Seven Years Later: The Rana Plaza Factory Collapse

Savar Upazila, Bangladesh- In 2013 of this week, the Rana Plaza factory complex in Bangladesh collapsed, killing more than 1,100 garment workers, primarily young women, and injuring 2,500 others.

It was the largest industrial accident since 1984, when a gas leak at a factory in Bhopal, India, killed more than 3,500 people and exposed thousands more to toxic fumes. 

Images of the Rana Plaza collapse caught the world’s attention and became a catalyst for corporate action on factory safety.  

This led over 220 international brands to sign the Accord on Fire and Building Safety in Bangladesh, a unique binding agreement that set up a monitoring and remediation system in the factories where the mostly European brands sourced from. Other brands, primarily from North America, joined the Alliance for Bangladesh Worker Safety.

Today, more of those buyers recognize that factory safety is important and that they will be held to account, and are being more transparent about publicly listing where they source their products. 

Factories covered by the Accord and the Alliance are safer in part because they underwent a series of inspections, had plans to fix the problems identified, and those that didn’t comply were not allowed to work with member companies.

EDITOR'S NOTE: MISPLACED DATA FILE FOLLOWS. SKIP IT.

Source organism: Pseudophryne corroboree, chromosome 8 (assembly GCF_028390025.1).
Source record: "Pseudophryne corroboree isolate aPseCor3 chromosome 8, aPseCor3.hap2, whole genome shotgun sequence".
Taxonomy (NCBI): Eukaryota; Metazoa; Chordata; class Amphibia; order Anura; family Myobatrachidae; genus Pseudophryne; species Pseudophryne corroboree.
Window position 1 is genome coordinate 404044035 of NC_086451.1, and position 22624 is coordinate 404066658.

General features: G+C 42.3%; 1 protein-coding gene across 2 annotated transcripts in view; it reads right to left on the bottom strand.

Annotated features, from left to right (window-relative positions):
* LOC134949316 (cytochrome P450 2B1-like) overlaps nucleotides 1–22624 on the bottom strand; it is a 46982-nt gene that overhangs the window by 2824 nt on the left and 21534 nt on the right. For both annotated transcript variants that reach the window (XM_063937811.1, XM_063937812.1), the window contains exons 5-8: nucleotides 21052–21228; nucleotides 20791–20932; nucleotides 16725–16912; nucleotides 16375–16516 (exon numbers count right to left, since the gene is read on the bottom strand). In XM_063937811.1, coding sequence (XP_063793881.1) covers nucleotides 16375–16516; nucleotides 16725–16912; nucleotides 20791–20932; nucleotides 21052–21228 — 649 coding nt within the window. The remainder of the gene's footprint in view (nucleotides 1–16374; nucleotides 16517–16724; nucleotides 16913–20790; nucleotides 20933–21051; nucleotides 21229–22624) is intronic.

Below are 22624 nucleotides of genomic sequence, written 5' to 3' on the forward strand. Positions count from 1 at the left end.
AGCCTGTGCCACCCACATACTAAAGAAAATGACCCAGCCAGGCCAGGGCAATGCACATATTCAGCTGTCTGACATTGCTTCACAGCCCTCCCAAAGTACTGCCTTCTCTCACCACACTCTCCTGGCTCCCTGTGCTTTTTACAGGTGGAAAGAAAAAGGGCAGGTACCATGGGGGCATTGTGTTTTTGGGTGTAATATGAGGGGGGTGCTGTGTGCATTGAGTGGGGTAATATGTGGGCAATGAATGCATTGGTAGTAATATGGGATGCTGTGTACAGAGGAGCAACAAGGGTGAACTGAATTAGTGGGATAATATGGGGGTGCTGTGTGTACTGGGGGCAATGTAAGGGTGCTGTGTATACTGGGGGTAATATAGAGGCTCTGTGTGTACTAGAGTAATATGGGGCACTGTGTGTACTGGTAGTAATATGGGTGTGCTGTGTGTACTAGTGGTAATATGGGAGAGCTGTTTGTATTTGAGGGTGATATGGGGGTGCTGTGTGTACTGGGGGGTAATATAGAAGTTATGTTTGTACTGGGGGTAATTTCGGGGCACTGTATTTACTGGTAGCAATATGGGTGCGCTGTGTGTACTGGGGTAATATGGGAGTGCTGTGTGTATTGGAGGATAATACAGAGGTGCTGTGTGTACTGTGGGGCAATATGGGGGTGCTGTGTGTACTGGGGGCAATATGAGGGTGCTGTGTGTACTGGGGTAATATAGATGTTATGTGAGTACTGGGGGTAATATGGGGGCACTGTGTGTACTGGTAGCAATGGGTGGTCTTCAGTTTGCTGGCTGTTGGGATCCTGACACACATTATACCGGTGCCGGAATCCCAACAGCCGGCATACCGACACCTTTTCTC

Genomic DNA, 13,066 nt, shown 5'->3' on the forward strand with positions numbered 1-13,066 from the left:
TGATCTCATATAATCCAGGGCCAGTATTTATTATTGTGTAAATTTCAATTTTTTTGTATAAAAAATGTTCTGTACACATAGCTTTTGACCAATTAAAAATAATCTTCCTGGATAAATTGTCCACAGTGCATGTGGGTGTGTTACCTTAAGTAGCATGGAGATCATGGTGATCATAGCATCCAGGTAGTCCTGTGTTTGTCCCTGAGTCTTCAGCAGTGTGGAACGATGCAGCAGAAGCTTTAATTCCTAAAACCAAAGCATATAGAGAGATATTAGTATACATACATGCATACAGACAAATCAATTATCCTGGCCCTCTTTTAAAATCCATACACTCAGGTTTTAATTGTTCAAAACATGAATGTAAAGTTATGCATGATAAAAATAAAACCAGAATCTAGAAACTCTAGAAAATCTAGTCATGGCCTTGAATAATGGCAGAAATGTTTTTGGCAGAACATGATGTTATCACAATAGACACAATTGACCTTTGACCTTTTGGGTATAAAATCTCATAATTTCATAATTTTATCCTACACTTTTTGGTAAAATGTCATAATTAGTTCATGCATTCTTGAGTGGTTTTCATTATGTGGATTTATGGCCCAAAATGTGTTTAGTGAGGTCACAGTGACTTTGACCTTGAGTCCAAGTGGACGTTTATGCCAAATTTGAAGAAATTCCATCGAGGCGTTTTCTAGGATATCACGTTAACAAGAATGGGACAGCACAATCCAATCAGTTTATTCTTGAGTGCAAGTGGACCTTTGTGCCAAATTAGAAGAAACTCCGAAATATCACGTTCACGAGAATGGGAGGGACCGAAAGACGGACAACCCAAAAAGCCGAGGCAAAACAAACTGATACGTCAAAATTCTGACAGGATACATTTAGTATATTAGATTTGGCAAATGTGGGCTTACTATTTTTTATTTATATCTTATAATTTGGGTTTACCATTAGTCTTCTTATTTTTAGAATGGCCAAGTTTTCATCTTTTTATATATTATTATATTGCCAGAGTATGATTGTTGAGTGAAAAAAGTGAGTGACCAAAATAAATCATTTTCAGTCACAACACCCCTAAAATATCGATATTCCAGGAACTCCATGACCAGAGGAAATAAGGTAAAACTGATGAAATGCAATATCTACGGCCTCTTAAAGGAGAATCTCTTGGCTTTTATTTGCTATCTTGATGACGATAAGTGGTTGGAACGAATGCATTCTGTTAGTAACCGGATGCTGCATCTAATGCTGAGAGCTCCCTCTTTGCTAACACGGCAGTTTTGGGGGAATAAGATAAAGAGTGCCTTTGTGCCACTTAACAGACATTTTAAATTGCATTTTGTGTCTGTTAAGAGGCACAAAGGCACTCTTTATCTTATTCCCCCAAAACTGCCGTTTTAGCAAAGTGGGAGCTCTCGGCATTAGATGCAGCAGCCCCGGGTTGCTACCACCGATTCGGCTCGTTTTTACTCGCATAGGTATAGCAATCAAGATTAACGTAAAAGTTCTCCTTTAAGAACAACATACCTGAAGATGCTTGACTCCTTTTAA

During those inspections, a litany of problems were identified. These included structural flaws, blocked fire exits, and a lack of fire doors and proper fire alarm and sprinkler systems. About 84 percent of those problems at Accord factories have been addressed, and 90 percent of issues at Alliance factories have been remediated. The Accord terminated 96 of its roughly 800 suppliers, and the Alliance 168 of its roughly 2,000. Millions of workers have been trained on safety procedures and safety committees have been formed at many factories.

We do our part in furthering training, education, and prevention of such tragedies.

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